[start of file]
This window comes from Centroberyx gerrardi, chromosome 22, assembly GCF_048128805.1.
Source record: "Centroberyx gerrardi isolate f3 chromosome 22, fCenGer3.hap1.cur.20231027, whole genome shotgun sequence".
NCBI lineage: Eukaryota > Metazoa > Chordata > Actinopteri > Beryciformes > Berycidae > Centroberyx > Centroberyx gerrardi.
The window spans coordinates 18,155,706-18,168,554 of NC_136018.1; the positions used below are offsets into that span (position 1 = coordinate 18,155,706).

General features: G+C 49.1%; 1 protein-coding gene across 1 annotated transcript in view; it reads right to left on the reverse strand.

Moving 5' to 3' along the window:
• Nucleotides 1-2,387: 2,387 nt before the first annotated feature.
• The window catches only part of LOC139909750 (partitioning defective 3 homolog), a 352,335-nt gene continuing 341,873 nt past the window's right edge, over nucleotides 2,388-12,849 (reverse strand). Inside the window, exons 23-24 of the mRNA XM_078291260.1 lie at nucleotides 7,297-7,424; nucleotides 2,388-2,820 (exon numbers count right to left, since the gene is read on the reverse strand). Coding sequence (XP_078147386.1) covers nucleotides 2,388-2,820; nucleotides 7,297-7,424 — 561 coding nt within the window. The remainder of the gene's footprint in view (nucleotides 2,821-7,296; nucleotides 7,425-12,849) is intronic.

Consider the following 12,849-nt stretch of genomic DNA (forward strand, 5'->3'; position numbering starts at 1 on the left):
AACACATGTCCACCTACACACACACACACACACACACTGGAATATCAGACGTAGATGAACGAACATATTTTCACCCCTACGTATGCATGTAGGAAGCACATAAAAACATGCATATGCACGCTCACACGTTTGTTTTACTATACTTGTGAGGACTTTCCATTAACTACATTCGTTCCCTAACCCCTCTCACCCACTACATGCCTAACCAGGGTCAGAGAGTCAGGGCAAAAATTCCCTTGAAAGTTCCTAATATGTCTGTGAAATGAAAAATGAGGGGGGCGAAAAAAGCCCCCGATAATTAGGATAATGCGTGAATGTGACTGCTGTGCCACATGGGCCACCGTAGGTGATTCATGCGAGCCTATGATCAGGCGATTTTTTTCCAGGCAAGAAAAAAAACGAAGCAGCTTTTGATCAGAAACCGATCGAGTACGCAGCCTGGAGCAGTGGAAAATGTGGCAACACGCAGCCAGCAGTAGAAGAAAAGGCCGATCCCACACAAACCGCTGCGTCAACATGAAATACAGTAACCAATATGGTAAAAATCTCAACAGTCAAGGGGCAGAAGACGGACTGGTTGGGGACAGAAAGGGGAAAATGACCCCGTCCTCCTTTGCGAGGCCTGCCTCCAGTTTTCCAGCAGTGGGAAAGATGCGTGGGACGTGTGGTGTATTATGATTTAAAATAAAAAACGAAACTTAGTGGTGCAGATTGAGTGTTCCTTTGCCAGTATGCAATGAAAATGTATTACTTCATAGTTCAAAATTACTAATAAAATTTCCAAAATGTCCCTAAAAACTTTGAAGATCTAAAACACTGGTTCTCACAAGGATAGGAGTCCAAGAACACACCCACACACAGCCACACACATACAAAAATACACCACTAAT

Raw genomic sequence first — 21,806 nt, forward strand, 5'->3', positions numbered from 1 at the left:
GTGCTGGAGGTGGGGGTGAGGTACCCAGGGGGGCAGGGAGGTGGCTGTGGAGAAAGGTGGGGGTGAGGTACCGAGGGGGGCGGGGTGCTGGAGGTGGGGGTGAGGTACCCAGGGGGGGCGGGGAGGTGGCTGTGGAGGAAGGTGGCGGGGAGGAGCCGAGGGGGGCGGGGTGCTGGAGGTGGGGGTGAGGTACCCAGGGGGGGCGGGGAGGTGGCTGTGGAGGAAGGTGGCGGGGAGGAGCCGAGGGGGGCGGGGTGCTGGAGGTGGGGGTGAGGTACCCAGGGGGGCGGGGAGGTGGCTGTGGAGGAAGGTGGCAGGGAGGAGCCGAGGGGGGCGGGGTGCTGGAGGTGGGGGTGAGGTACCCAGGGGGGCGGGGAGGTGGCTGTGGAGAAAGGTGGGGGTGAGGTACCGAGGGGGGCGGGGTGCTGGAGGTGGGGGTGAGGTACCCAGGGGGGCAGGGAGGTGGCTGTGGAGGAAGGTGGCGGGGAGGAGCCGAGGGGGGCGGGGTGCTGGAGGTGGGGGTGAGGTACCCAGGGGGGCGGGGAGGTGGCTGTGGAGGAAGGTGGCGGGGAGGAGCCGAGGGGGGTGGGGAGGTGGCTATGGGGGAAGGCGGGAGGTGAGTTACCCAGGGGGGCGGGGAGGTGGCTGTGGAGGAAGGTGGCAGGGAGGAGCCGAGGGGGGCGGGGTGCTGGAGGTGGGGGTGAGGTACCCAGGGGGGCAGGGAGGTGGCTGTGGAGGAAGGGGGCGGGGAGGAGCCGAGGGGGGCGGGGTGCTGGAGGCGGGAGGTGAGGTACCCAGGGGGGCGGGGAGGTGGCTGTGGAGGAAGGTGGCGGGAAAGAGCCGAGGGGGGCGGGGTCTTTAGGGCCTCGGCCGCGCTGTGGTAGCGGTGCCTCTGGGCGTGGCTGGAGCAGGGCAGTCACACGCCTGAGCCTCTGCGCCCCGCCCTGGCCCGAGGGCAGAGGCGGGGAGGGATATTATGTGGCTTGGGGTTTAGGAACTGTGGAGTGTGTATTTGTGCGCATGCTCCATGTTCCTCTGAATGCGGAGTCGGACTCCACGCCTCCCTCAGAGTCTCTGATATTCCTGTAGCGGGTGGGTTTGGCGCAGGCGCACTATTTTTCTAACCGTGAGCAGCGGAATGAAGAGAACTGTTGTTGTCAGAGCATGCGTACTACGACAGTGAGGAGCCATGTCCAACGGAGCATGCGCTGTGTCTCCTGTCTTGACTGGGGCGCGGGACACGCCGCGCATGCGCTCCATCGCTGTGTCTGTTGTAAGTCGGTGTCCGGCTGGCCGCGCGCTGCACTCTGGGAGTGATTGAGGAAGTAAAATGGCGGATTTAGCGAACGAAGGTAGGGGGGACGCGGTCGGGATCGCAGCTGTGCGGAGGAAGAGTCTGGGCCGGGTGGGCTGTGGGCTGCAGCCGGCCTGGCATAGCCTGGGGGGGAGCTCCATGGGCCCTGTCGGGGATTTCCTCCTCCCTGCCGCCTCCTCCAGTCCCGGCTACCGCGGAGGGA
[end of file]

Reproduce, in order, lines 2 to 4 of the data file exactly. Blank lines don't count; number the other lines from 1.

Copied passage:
Source record: "Centroberyx gerrardi isolate f3 chromosome 22, fCenGer3.hap1.cur.20231027, whole genome shotgun sequence".
NCBI lineage: Eukaryota > Metazoa > Chordata > Actinopteri > Beryciformes > Berycidae > Centroberyx > Centroberyx gerrardi.
The window spans coordinates 18,155,706-18,168,554 of NC_136018.1; the positions used below are offsets into that span (position 1 = coordinate 18,155,706).